It’s hard to imagine a natural cancer-fighter more effective than one of the most beloved beverages ever concocted: Coffee.
That’s right. Go ahead and have a cup of cancer prevention. In fact, have two or three to really boost your defenses!
Among the thousands of studies weighing the benefits of coffee drinking, its place as a cancer inhibitor is solid. And the latest research provides even more insight into why coffee protects against certain types of cancers — as well as how much you should drink to reap these therapeutic benefits.
Packed with cancer-fighting compounds
Last year, Italian researchers conducted a massive review of coffee studies. Overall, they found coffee drinking to be highly beneficial to heart and metabolic health.
They also found a strong association between coffee drinking and significantly reduced risks of several cancers — including breast, colorectal, and prostate.
The researchers noted two reasons why coffee might have such profound cancer protective effects:
- Caffeine and other coffee phytochemicals trigger enzymes that help regulate DNA repair, liver function, and metabolism of insulin and glucose.
- Coffee phytochemicals are particularly important for their antioxidant and anti-inflammatory effects.
In Dr. Fred Pescatore’s Essential Protocol to a Cancer-Free Future, he delves even further into the specific cancer-fighting properties of coffee.
He says, “Coffee is packed with cancer-fighting compounds. Its impressive profile of cancer-fighters includes phenols like chlorogenic, caffeic, and coumaric acids — all powerful antioxidants that can purge toxins and inhibit cancer growth.”
In addition, the process of roasting coffee beans creates melanoidins and diterpenes — natural compounds that shield your body from dangerous free radicals.
A wide range of protection
Taking into account the vast amount of research on coffee and its powerful ability to stop cancer in its tracks, Dr. Pescatore believes it has every right to be considered a “health food.”
He explains, “The overwhelmingly positive research on coffee and cancer prevention (as well as the prevention of diabetes, liver disease, kidney stones, Parkinson’s disease, and many other health problems) means that plain old black coffee is, in fact, a health food.”
Let’s look at some of the impressive research Dr. Pescatore cited regarding this simple beverage’s protective effects:
- University of California scientists compared the daily coffee drinking habits of about 5,000 colorectal cancer survivors with the same number of healthy volunteers. Results showed that just one to two coffee servings per day was linked to a 26 percent drop in colorectal cancer risk, even when accounting for other risk factors such as family history of cancer. Impressively, as coffee consumption went up, cancer risk dropped an additional 24 percent!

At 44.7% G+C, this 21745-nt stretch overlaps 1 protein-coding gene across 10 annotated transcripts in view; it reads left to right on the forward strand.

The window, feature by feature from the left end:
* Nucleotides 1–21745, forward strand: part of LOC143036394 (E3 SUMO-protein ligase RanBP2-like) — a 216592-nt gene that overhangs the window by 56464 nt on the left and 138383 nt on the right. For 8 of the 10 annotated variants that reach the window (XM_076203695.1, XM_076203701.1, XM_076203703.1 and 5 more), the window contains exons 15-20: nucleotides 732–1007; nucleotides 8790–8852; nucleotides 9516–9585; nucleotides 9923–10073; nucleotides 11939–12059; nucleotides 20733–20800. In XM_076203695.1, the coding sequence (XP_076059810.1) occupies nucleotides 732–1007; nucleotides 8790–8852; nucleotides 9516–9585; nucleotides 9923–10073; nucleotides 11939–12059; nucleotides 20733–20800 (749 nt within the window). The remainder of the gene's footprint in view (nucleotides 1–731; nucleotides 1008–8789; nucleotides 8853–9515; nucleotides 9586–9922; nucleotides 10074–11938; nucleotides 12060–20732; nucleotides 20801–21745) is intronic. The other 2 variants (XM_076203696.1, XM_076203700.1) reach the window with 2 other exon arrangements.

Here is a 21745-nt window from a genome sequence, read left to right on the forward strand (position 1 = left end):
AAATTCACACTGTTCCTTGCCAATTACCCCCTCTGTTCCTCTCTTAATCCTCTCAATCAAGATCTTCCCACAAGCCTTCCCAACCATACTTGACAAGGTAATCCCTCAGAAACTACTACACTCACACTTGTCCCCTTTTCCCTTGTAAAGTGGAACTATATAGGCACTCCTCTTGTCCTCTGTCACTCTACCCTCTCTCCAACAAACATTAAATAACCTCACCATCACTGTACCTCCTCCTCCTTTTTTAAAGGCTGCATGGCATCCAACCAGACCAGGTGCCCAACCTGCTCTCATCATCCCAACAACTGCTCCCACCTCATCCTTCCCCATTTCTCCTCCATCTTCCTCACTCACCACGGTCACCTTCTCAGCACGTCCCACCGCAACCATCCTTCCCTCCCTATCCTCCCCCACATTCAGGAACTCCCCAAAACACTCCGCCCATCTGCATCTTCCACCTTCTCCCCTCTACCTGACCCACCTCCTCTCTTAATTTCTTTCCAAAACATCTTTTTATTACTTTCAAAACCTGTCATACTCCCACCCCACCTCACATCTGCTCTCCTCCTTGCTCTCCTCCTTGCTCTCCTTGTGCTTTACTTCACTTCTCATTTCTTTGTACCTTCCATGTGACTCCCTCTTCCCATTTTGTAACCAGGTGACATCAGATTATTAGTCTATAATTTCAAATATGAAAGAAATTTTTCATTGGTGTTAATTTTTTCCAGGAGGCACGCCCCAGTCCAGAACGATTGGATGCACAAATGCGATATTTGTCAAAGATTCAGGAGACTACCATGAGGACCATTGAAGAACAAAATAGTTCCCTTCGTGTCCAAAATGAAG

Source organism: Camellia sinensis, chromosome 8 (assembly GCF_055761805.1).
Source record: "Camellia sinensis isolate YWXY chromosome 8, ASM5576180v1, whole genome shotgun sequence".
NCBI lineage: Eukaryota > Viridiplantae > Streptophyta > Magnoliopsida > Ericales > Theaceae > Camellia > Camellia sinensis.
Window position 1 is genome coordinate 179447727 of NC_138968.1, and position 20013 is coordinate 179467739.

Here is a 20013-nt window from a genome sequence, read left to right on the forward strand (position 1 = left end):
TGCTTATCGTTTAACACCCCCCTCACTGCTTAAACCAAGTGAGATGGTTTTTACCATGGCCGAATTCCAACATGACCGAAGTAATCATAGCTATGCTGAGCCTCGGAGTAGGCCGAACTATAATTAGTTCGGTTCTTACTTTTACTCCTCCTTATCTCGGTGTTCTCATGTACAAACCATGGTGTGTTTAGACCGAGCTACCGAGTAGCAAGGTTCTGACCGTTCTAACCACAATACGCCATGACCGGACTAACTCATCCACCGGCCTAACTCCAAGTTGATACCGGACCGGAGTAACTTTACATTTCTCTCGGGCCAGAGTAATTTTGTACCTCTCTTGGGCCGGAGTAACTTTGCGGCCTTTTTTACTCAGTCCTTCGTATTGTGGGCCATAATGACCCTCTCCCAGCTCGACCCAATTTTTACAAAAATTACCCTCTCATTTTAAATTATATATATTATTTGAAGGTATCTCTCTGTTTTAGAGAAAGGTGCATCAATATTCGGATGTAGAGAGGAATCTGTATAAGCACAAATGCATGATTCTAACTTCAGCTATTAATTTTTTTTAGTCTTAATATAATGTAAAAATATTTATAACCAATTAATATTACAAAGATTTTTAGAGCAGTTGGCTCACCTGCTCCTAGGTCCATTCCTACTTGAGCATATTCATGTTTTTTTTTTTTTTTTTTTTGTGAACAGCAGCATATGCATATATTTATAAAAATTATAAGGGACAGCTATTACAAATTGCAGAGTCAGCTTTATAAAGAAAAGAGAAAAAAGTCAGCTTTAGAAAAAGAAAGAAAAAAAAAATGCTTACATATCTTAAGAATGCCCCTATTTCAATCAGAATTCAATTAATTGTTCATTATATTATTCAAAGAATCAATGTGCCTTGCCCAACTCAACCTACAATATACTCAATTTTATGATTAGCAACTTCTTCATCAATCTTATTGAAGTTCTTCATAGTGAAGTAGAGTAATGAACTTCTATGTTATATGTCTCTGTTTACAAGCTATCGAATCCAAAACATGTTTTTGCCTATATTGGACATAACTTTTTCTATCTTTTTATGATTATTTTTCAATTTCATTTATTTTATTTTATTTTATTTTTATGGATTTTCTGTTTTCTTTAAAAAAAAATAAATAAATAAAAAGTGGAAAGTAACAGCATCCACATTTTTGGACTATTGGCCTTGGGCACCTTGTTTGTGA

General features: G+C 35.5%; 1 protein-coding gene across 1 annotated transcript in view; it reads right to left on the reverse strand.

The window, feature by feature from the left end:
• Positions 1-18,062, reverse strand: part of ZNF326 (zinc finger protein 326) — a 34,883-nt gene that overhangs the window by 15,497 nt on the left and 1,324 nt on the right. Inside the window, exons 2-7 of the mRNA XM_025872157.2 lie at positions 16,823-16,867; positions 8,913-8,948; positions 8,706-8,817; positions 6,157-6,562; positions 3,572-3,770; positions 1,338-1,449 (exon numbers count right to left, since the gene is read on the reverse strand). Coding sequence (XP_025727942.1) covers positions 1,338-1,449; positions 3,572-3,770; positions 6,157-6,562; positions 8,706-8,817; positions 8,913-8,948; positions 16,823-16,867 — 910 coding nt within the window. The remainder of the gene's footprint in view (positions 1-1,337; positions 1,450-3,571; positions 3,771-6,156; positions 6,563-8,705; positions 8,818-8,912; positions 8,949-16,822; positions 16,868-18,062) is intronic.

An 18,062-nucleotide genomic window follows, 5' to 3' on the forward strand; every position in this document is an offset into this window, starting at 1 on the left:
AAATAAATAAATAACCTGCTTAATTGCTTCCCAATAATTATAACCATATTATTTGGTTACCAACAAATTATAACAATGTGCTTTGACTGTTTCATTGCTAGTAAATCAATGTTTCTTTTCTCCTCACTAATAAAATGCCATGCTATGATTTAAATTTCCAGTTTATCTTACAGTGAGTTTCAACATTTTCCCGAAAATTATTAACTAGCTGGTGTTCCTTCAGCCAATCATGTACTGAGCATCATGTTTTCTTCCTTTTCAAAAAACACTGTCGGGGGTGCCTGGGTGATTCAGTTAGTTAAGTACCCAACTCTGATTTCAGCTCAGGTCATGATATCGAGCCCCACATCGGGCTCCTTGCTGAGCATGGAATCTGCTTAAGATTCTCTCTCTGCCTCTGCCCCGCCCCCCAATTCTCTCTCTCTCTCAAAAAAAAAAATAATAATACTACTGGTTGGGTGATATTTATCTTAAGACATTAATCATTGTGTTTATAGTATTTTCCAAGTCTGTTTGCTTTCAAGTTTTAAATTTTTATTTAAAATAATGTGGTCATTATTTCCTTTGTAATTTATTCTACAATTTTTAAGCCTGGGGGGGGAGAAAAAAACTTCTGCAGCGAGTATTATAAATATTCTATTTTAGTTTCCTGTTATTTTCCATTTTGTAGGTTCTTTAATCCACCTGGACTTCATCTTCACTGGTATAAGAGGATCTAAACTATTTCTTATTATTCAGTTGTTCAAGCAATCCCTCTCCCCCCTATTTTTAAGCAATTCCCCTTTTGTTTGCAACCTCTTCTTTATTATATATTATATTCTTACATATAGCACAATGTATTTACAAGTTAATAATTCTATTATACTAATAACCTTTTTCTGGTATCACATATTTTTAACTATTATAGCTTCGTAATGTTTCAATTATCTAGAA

- In an 8-year study from Harvard School of Public Health, women diagnosed with colon cancer who drank two or more cups of coffee daily were 47 percent more likely to survive, compared to people who drank less than two cups daily. In fact, the coffee drinkers were 21 percent less likely to die from any cause during the eight years of the study.
- A European Journal of Cancer Prevention study found that drinking two to three cups of coffee each day lowers the risk of non-melanoma skin cancer by nearly 20 percent.
- Another European study also found a 20 percent risk reduction of deadly melanoma skin cancer among those who drank the most coffee — either caffeinated or decaffeinated.
“In fact,” Dr. Pescatore says, “coffee might help prevent every type of cancer, according to Japanese researchers. Their analysis of health data from more than 80,000 people showed that coffee drinkers had a 25 percent lower risk of cancer compared to people who never drank coffee.”
A warning for moms-to-be
But coffee does come with one word of warning.
In the Italian study I mentioned, researchers pointed to a “probable” link between caffeine intake (from coffee and any other caffeine sources) and higher risk of miscarriage.
The researchers note that fetuses don’t have a critical enzyme that metabolizes caffeine. This risk isn’t entirely confirmed, but the potential is strong enough that researchers advise women to curb their caffeine intake while pregnant.
But outside that 9-month window of pregnancy, coffee is truly a cancer-fighting tonic with a wide range of additional health benefits.
So go ahead and indulge in your daily cup. And that’s just one of the many daily cancer-fighting strategies you’ll discover in Dr. Pescatore’s Essential Protocol to a Cancer-Free Future. Click here to learn more about this one-of-a-kind online learning tool, or to enroll today.
“Coffee, Caffeine, and Health Outcomes: An Umbrella Review” Annual Review of Nutrition 2017; 37(August): 131-156. doi.org/10.1146/annurev-nutr-071816-064941